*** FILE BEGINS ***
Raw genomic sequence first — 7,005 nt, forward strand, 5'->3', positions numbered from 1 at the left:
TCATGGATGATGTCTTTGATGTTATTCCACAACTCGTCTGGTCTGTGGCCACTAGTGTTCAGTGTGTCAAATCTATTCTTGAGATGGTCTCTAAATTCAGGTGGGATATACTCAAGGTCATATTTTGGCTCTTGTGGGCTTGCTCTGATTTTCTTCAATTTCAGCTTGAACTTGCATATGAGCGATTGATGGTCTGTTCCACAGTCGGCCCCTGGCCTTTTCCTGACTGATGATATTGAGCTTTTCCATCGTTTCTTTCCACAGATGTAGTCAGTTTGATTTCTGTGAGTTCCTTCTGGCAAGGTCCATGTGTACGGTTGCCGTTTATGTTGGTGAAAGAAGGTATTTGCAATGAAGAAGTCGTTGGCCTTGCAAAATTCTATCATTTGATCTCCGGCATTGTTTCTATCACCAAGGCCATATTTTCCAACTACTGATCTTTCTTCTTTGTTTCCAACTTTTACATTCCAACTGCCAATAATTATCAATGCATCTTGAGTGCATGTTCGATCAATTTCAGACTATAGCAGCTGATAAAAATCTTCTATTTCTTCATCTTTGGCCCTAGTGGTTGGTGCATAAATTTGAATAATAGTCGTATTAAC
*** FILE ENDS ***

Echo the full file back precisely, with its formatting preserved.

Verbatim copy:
Raw genomic sequence first — 7,005 nt, forward strand, 5'->3', positions numbered from 1 at the left:
TCATGGATGATGTCTTTGATGTTATTCCACAACTCGTCTGGTCTGTGGCCACTAGTGTTCAGTGTGTCAAATCTATTCTTGAGATGGTCTCTAAATTCAGGTGGGATATACTCAAGGTCATATTTTGGCTCTTGTGGGCTTGCTCTGATTTTCTTCAATTTCAGCTTGAACTTGCATATGAGCGATTGATGGTCTGTTCCACAGTCGGCCCCTGGCCTTTTCCTGACTGATGATATTGAGCTTTTCCATCGTTTCTTTCCACAGATGTAGTCAGTTTGATTTCTGTGAGTTCCTTCTGGCAAGGTCCATGTGTACGGTTGCCGTTTATGTTGGTGAAAGAAGGTATTTGCAATGAAGAAGTCGTTGGCCTTGCAAAATTCTATCATTTGATCTCCGGCATTGTTTCTATCACCAAGGCCATATTTTCCAACTACTGATCTTTCTTCTTTGTTTCCAACTTTTACATTCCAACTGCCAATAATTATCAATGCATCTTGAGTGCATGTTCGATCAATTTCAGACTATAGCAGCTGATAAAAATCTTCTATTTCTTCATCTTTGGCCCTAGTGGTTGGTGCATAAATTTGAATAATAGTCGTATTAAC